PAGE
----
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Vizio Sues Funai

Irvine, Calif. — Vizio took a page out of Funai Electric’s book Wednesday when it filed a lawsuit against the marketer of Philips, Magnavox, Emerson and Funai TVs for allegedly violating patents it acquired covering certain technologies allegedly used in Funai- made and-distributed sets.

Over the course of the last year, Funai, which is in control of two formerly Thomson-held patents — known as the 369 and 074 patents — for receiving over-the-air broadcasts, has sought to have Vizio meet its licensing terms, filing complaints with the International Trade Commission (ITC) and the U.S. Patent and Trade Commission.

Vizio has argued that Funai’s terms for the licenses were onerous and counterproductive to the U.S. government’s efforts to transition the country to all-digital TV broadcasting.

Although Vizio had won a ruling on one of the patents from the U.S. Patent and Trade Office (USPTO), it was hit with an International Trade Commission limited exclusion order last month blocking Vizio from importing TVs. The company continues to import sets as it appeals the patent claim in court and through the White House.

But on Wednesday, Vizio filed its lawsuit with the U.S. District Court for the Eastern District of Virginia, seeking an injunction prohibiting Funai from importing and selling allegedly infringing televisions and is also seeking damages “for millions of past infringing sales,” Vizio said.

Specifically, Vizio said Funai allegedly violated seven patents for technologies used in televisions. The patents in question mostly deal with reception and handling of digital cable signals.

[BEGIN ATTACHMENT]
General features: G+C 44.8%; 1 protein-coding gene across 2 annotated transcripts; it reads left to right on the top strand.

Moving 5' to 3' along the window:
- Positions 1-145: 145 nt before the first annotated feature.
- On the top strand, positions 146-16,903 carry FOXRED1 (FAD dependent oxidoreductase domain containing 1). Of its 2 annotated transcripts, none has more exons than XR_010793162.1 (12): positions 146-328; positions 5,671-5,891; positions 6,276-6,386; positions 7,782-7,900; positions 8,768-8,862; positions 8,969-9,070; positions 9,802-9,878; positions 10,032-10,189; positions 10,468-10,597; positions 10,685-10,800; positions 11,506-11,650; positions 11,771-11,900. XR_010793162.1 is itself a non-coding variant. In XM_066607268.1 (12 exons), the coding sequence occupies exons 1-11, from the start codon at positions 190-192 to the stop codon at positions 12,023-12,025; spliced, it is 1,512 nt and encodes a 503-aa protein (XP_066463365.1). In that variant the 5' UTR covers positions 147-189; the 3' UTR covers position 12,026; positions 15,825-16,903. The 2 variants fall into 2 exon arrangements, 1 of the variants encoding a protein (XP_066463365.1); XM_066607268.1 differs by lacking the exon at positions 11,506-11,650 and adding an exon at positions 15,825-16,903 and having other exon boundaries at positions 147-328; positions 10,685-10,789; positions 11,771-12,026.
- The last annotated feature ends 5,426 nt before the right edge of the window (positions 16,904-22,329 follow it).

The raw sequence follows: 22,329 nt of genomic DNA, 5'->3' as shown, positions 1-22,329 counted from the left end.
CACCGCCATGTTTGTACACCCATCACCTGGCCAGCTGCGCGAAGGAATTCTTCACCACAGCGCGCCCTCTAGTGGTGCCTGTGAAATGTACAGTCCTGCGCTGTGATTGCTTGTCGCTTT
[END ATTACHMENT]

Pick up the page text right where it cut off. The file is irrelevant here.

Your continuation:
The patent Vizio said it now controls and that Funai is violating include the following:

·“Quadrature Amplitude Data for Standard Bandwidth Television Channel” (also known as the 096 patent);

· “Rotationally Invariant Trellis Coding Incorporating Transparent Binary Convolutional Codes,” (a.k.a. the 761 patent);

· “Synchronization and Error Detection in a Packetized Data Stream” (aka the 887 patent.);

· “Radomizer for Byte-Wize Scrambling of Data,” (a.k.a. the 522 patent);

· “Punctured Convolutional Encoder” (a.k.a. the 082 patent);

·“Apparatus and Method for Communicating Digital Data Using Trellis Coding and Punctured Convolution Codes” (a.k.a. the 518 patent); and

·“Method and Apparatus for Communicating Digital Data Using Trellis Coded QAM” (a.k.a. the 629 patent).

All had been issued by the USPTO in 1996 and 1997. Vizio wasn’t incorporated until 2002.

Previously, Vizio filed a lawsuit against Funai in the federal district of California for allegedly failing to license its patents on a reasonable and non-discriminatory basis, and has also filed a complaint with the Federal Communications Commission on the matter.

Meanwhile, Vizio has won rulings from the USPTO rejecting some of Funai’s claims.

“Unlike Funai, our patent portfolio has not been rejected by the USPTO, we at Vizio respect the rights of intellectual property and we will not stand by while foreign competitors misappropriate our intellectual property,” Laynie Newsome, Vizio co-founder and sales and marketing communications VP, said in a statement.

Funai did not return requests for comment when this was posted.

Funai manufactures and distributes standard and high-definition televisions in the United States under the Philips, Magnavox, Emerson, Funai, Sylvania and Symphonic brands.